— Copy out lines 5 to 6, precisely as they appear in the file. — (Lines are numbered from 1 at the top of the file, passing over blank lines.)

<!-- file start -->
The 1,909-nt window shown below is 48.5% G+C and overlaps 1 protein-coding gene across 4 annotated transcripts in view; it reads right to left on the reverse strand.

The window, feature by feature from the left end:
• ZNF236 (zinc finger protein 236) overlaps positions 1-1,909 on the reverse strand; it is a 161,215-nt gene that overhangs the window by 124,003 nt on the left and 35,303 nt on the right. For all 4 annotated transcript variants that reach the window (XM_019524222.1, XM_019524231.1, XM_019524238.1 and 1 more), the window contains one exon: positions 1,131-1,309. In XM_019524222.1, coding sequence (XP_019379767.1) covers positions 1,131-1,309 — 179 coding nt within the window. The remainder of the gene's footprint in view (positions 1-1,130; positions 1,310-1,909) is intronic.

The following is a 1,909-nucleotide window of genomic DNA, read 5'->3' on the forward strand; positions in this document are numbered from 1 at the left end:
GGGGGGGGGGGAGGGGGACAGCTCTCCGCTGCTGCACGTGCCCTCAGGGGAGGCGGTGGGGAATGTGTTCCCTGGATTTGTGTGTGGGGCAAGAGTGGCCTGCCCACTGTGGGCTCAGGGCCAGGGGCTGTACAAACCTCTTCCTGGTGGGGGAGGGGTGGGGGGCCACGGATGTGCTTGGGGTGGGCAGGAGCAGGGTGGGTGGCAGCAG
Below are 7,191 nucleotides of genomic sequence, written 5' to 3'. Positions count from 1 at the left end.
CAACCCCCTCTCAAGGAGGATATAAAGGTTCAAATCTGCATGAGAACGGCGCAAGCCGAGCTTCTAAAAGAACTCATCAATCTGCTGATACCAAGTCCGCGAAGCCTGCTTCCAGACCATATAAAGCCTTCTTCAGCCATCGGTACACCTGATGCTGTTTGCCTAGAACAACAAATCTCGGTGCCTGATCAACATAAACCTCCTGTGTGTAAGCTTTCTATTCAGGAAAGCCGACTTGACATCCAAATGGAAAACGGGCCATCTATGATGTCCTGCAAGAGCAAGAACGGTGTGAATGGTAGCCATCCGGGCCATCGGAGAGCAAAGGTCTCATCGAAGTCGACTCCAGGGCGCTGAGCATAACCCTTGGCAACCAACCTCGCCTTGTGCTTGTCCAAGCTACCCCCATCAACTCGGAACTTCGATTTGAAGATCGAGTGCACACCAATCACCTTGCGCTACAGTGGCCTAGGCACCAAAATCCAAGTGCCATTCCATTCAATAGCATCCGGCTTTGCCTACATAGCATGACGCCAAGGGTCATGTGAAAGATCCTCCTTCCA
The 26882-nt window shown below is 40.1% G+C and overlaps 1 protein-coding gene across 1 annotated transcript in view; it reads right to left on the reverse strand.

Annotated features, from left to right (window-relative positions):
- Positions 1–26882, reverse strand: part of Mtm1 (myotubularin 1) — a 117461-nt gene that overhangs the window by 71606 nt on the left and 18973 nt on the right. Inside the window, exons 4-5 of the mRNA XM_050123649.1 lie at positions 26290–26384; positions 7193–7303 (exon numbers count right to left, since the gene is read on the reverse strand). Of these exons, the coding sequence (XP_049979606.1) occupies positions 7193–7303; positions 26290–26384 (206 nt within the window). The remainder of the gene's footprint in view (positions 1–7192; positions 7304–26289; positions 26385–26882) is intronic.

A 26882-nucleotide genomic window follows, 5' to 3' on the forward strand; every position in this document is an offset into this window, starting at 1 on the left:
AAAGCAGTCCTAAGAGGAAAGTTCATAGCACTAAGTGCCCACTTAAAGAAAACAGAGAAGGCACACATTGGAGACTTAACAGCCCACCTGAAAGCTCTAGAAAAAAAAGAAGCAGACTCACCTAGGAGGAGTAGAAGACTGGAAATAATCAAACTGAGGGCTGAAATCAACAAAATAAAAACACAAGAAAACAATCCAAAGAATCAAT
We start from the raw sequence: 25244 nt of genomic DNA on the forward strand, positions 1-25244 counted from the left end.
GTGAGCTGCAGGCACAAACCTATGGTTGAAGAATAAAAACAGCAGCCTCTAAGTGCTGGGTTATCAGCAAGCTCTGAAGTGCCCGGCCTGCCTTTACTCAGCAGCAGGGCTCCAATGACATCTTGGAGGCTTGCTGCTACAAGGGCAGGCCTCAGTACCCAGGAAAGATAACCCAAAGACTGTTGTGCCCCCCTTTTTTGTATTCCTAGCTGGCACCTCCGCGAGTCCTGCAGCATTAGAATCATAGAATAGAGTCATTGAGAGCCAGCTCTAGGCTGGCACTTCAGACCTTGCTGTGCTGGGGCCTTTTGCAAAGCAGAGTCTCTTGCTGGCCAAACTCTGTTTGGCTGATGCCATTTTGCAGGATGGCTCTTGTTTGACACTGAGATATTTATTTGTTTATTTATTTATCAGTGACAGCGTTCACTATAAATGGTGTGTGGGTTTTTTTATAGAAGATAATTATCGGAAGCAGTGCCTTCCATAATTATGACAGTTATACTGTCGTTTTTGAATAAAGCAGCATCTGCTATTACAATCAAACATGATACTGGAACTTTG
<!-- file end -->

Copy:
GGGGGGGGGGGAGGGGGACAGCTCTCCGCTGCTGCACGTGCCCTCAGGGGAGGCGGTGGGGAATGTGTTCCCTGGATTTGTGTGTGGGGCAAGAGTGGCCTGCCCACTGTGGGCTCAGGGCCAGGGGCTGTACAAACCTCTTCCTGGTGGGGGAGGGGTGGGGGGCCACGGATGTGCTTGGGGTGGGCAGGAGCAGGGTGGGTGGCAGCAG
Below are 7,191 nucleotides of genomic sequence, written 5' to 3'. Positions count from 1 at the left end.